Date of Award

Winter 2006

Project Type


Program or Major


Degree Name

Doctor of Philosophy

First Advisor

Martin A Lee


It has been well documented that the plasma immediately downstream of Earth's quasi-perpendicular bow shock, which consists of reflected protons and directly transmitted ions with large temperature anisotropies, is unstable to the excitation of ion-cyclotron waves. These waves in turn scatter the protons and ions to marginal stability. A quasilinear theory is presented for the relaxation of the proton and helium distribution functions and the associated excitation of ion cyclotron waves, downstream of the low-Mach-number quasi-perpendicular Earth's bow shock. For a plasma with low density of He 2+ ions, the theory predicts the wave polarization, power and peak frequency, and the proton bulk velocity and temperature anisotropy, sufficiently far downstream of the shock that the ions and waves have relaxed to a quasi-equilibrium, and the time scale for the relaxation. The results except for the time scale are compared with the AMPTE/IRM crossings of the marginally supercritical bow shock documented by Sckopke et al. [1990], for which the number of "reflected" protons is small and the quasilinear approximation is expected to be valid and He2+ ions are negligible. The agreement with the observations except for the total wave power is generally very good if the contribution of the transmitted core protons is included.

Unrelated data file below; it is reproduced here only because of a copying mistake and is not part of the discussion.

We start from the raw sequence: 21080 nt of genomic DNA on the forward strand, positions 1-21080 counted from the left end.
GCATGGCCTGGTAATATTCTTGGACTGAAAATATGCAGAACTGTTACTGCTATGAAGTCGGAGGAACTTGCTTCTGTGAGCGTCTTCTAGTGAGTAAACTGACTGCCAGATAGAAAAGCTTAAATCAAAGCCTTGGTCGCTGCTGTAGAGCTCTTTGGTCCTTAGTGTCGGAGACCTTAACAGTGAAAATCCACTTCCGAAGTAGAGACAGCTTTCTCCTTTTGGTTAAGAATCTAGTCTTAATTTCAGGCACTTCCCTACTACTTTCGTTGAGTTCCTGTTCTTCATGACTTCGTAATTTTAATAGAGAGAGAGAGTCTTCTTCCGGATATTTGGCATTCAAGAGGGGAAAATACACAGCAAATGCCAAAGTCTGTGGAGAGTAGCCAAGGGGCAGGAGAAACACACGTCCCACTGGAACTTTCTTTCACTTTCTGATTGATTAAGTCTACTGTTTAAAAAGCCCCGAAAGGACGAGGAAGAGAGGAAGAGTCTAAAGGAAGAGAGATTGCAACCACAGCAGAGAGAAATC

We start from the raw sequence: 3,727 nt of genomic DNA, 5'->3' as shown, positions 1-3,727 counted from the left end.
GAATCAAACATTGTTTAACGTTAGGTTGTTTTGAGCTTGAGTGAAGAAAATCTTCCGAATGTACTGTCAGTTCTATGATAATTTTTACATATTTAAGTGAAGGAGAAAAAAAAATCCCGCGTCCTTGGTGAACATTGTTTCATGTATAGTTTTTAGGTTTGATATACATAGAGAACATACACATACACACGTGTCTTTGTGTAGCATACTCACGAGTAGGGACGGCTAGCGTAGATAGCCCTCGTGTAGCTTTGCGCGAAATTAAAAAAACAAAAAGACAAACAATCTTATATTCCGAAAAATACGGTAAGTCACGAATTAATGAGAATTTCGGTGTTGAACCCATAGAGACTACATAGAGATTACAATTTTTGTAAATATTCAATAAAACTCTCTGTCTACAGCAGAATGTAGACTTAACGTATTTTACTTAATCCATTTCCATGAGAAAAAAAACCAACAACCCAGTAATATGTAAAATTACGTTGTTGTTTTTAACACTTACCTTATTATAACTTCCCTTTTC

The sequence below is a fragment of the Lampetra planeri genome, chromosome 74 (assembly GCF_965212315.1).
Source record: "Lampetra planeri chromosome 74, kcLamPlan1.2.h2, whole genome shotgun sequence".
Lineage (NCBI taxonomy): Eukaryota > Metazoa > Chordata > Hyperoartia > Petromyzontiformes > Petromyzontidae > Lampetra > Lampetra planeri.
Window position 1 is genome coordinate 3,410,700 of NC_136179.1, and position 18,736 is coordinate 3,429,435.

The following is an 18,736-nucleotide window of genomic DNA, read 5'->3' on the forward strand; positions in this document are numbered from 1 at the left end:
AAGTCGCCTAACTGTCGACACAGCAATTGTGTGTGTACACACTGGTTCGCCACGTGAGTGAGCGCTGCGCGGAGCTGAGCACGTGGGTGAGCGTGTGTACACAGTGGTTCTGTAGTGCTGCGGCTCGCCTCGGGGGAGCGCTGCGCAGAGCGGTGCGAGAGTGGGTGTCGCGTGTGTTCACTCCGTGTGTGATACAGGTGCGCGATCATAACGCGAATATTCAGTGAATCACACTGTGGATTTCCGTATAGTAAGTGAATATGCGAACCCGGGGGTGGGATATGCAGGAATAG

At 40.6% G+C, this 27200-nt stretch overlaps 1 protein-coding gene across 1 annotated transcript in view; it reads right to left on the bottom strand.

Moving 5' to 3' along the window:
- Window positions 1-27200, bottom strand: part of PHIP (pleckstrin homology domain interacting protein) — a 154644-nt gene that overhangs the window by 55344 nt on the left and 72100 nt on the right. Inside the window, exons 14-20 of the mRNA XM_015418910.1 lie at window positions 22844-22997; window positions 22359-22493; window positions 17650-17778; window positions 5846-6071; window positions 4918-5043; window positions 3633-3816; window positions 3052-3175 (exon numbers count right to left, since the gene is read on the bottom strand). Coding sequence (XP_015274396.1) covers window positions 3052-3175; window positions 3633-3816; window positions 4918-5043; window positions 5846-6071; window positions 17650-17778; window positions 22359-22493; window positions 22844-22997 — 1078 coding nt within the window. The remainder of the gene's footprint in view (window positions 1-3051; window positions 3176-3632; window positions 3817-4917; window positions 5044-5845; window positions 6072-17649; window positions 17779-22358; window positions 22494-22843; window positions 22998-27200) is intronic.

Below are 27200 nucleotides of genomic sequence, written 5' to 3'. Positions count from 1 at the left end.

Some of He2+ ions in the downstream plasma diffuse in v1 (velocity in the direction perpendicular to the ambient magnetic field) due to stochastic scattering. The second part of the theory predicts the time evolution of temperature anisotropy for the relaxation of the He2+ ions downstream of the shock and estimates the waves spectrum excited by the protons and He2+ ions.

We also present Cluster data following the inbound shock crossing at 17:17:48 on 31 March 2001, which is an event with higher concentration of He2+ ions. The observed results show that some of the alpha particles are heated perpendicular to the magnetic field as predicted. The predicted evolution of temperature anisotropy, the general shape of wave spectrum, and the time scale match the observed quantities remarkably well though some of the detailed feature for the evolution of the wave spectrum needs further work.